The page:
Retirement calculations are all about the numbers. How big will your nest egg be? How much money will you need to earn in retirement to maintain your pre-retirement standard of living? What type of investment returns should you plan for? How long will you live? Lee Eisenberg even wrote an entire book several years ago about “The Number.”
Let’s restrict today’s numbers to three key figures: 1) the percent of your pre-retirement income you will need to maintain your current standard of living during retirement; 2) the amount of money you will need to sock away to achieve this replacement rate, and 3) how much you can pull out of your portfolio each year and still have a good shot at not outliving your money in retirement.
The Center for Retirement Research at Boston College just issued a study that took a crack at the first two items. It said middle-income retirees should adopt retirement-income targets that would replace 71% of their pre-retirement incomes. To do so, they would need to augment their Social Security and other pensions with contributions to their private savings that would average 15% of their pay if they began saving at age 35 and retired at age 65.
The comparable figures for low-income earners were an 80% replacement rate and an 11% savings rate. This is mainly because Social Security’s progressive benefit structure replaces a higher percentage of pre-retirement income for lower earners. On the other end of the scale, high earners were found to need a replacement rate averaging 67% and a 16% private savings rate.
We could endlessly debate whether these replacement rates and savings targets should be a few percentage points higher or lower. But while some financial advisers may base client strategies on income replacement rates, I have never interviewed a retiree who did so. These numbers are just guides, so don’t get carried away with them.
The big point is that we need to save a lot and to start at early ages. And we’re not saving nearly enough. A second major point of the CRR research is that continuing to work past age 65 can erase a lot of the savings shortfalls for those who haven’t set aside enough.
For example, if that typical middle-income earner doesn’t begin saving for retirement until age 45, she would need to save on average an implausible 27% of her income to permit her to retire successfully at age 65. If she continued working to age 67, that saving rate would fall to a still-unlikely 20%. But if she kept working until age 70, she would need to save a realistic 10% of her salary to maintain her standard living in retirement.
If you have been a dutiful saver, or even if you haven’t, you still need to figure out how to spend down your nest egg. Such discussions often begin with what’s called the 4% rule, which will celebrate its 20th birthday this October.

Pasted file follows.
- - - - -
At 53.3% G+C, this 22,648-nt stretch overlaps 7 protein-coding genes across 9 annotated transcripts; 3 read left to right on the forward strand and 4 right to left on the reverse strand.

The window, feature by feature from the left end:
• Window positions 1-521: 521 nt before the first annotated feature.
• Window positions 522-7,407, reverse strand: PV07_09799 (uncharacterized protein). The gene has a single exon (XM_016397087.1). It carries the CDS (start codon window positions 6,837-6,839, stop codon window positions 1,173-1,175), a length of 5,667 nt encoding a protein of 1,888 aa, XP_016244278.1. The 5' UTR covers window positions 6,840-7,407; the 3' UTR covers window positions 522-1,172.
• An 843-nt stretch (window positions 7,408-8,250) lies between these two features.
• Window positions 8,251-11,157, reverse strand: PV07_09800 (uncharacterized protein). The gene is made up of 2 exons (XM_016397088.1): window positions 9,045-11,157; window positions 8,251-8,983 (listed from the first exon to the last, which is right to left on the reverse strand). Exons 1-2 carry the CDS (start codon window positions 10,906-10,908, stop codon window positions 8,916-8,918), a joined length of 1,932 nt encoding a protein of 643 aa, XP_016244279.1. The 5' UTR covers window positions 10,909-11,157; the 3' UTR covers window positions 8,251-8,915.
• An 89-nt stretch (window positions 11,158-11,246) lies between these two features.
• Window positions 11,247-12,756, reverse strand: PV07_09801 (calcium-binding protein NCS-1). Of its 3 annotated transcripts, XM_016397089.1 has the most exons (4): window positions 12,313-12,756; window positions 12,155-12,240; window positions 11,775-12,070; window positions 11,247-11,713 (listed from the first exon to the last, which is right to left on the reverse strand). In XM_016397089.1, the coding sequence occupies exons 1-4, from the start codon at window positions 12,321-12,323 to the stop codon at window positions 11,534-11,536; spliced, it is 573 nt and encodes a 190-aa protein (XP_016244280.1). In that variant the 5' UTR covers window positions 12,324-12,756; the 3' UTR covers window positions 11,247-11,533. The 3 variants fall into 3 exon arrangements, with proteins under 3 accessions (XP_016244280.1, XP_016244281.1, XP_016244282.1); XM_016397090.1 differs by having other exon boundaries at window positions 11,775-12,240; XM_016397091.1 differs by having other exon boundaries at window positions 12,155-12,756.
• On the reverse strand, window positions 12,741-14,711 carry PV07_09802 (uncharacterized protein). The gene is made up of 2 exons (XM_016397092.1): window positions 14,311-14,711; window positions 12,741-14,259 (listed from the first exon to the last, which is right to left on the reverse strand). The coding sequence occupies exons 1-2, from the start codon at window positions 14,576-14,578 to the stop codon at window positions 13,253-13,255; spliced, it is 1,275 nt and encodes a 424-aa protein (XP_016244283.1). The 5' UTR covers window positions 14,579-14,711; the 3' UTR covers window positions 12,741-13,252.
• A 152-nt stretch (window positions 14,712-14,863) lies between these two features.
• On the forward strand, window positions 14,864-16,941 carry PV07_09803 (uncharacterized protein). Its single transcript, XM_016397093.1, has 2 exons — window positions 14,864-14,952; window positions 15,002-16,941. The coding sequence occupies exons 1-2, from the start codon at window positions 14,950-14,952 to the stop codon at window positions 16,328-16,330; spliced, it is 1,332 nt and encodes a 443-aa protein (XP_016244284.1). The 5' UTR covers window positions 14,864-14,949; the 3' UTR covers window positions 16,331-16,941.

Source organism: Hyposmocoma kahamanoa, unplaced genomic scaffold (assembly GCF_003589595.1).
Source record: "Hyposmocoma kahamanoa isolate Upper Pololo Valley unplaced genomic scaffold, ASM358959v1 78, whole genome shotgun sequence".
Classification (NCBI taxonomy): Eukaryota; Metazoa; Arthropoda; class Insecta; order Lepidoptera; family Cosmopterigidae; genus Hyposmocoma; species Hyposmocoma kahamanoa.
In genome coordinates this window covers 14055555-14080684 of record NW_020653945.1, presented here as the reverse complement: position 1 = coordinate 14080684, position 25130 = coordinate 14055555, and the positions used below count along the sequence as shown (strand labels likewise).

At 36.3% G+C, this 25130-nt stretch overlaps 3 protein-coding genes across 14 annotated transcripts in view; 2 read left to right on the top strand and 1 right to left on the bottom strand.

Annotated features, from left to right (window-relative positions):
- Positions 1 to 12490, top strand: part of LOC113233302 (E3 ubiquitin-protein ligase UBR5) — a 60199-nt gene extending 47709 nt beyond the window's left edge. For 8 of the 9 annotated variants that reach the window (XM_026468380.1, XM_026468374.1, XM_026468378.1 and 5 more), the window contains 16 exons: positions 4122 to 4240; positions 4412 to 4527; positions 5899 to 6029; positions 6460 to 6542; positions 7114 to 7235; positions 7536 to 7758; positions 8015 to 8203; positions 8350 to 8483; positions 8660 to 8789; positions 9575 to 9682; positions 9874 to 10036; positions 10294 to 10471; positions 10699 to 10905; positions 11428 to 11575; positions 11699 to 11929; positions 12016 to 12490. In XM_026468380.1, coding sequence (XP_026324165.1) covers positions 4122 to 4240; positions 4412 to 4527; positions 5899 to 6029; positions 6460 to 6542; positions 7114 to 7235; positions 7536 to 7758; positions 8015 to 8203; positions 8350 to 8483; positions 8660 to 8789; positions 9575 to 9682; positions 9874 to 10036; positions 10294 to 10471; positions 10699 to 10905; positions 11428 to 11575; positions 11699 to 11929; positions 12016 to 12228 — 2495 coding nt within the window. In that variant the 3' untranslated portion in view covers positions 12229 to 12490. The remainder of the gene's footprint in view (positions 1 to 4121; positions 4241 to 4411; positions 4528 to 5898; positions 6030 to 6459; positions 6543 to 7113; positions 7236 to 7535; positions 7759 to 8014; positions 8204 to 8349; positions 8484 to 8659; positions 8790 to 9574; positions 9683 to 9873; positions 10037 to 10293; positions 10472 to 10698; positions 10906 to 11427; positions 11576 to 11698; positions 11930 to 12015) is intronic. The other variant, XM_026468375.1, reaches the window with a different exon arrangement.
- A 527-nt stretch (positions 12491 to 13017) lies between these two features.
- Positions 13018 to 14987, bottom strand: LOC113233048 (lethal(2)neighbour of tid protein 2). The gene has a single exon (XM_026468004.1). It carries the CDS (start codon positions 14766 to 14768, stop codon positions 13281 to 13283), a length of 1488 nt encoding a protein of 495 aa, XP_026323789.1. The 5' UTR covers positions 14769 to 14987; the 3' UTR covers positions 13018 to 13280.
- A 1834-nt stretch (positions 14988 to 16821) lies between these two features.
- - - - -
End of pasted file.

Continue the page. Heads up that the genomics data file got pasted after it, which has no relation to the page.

Developed in 1994 by financial planner William Bengen, it said nest eggs had a good shot at lasting for 30 years if a person began by pulling out about 4%t of their savings in the first year. Whatever number of dollars that represented would determine each successive year of dollar withdrawals plus an adjustment factor to keep pace with inflation.
In a recent study comparing different retirement drawdown strategies, the American Institute of Economic Research said of the rule, “For a rough estimate of how much is needed for retirement, it’s not bad. But no simple financial rule can take into account the complexity of real life.”
Bengen himself says as much. “For most people, to be perfectly honest, applying a 4.5% rule is probably not wise, even dangerous, because there are very simple assumptions that I used to develop that rule,” he said in a radio interview last year.
AIER, an independent non-profit in Massachusetts, ran a slew of retirement spending scenarios that involved variations of withdrawing a constant amount of dollars each year, a constant percentage of nest egg assets or an increasing percentage of assets. This last approach is based on the notion that adverse investment returns are especially damaging during the early years of retirement.
Withdrawing smaller percentages in those early years can help minimize nest-egg depletion (but it would have been scant protection from the Great Recession’s market plunge). You then can afford to withdraw larger percentages in later years primarily because your savings will need to last fewer years as you get older.
After producing nearly 100 combinations of drawdown approaches, dollar and percentage amounts, AIER was refreshingly candid: “There is no winning strategy.” Bad market conditions can ruin even the most prudent drawdown plans. Booming markets can make lunkheads look like geniuses.
Don’t get me wrong. The numbers do matter. But successful retirements, which is what we all really desire, are governed by emotions. I’ll write about these next week.
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Philip Moeller is an expert on retirement, aging, and health. He is an award-winning business journalist and a research fellow at the Sloan Center on Aging & Work at Boston College. Reach him at firstname.lastname@example.org or @PhilMoeller on Twitter.
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